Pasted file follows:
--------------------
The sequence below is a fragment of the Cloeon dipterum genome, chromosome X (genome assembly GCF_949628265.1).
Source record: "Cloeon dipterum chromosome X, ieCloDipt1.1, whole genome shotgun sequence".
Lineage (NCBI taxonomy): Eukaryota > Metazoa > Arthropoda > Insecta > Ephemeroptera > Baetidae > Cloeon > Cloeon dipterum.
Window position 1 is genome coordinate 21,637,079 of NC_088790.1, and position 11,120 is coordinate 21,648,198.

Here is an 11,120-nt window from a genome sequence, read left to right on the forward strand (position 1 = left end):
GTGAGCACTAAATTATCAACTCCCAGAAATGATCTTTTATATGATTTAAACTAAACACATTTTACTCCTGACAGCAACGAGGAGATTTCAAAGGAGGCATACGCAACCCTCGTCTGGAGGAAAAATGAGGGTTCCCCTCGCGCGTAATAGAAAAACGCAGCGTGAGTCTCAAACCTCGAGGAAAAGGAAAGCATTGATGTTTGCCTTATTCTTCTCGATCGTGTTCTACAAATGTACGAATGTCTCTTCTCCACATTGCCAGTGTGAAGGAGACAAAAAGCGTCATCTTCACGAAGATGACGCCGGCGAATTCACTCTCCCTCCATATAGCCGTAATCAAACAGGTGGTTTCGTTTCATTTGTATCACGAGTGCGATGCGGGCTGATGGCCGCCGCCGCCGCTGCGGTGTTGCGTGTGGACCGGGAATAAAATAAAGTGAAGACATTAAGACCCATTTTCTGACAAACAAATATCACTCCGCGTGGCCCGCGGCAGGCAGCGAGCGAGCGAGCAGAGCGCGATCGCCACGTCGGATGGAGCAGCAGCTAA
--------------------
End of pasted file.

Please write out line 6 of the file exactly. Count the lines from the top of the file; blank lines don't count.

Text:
GTGAGCACTAAATTATCAACTCCCAGAAATGATCTTTTATATGATTTAAACTAAACACATTTTACTCCTGACAGCAACGAGGAGATTTCAAAGGAGGCATACGCAACCCTCGTCTGGAGGAAAAATGAGGGTTCCCCTCGCGCGTAATAGAAAAACGCAGCGTGAGTCTCAAACCTCGAGGAAAAGGAAAGCATTGATGTTTGCCTTATTCTTCTCGATCGTGTTCTACAAATGTACGAATGTCTCTTCTCCACATTGCCAGTGTGAAGGAGACAAAAAGCGTCATCTTCACGAAGATGACGCCGGCGAATTCACTCTCCCTCCATATAGCCGTAATCAAACAGGTGGTTTCGTTTCATTTGTATCACGAGTGCGATGCGGGCTGATGGCCGCCGCCGCCGCTGCGGTGTTGCGTGTGGACCGGGAATAAAATAAAGTGAAGACATTAAGACCCATTTTCTGACAAACAAATATCACTCCGCGTGGCCCGCGGCAGGCAGCGAGCGAGCGAGCAGAGCGCGATCGCCACGTCGGATGGAGCAGCAGCTAA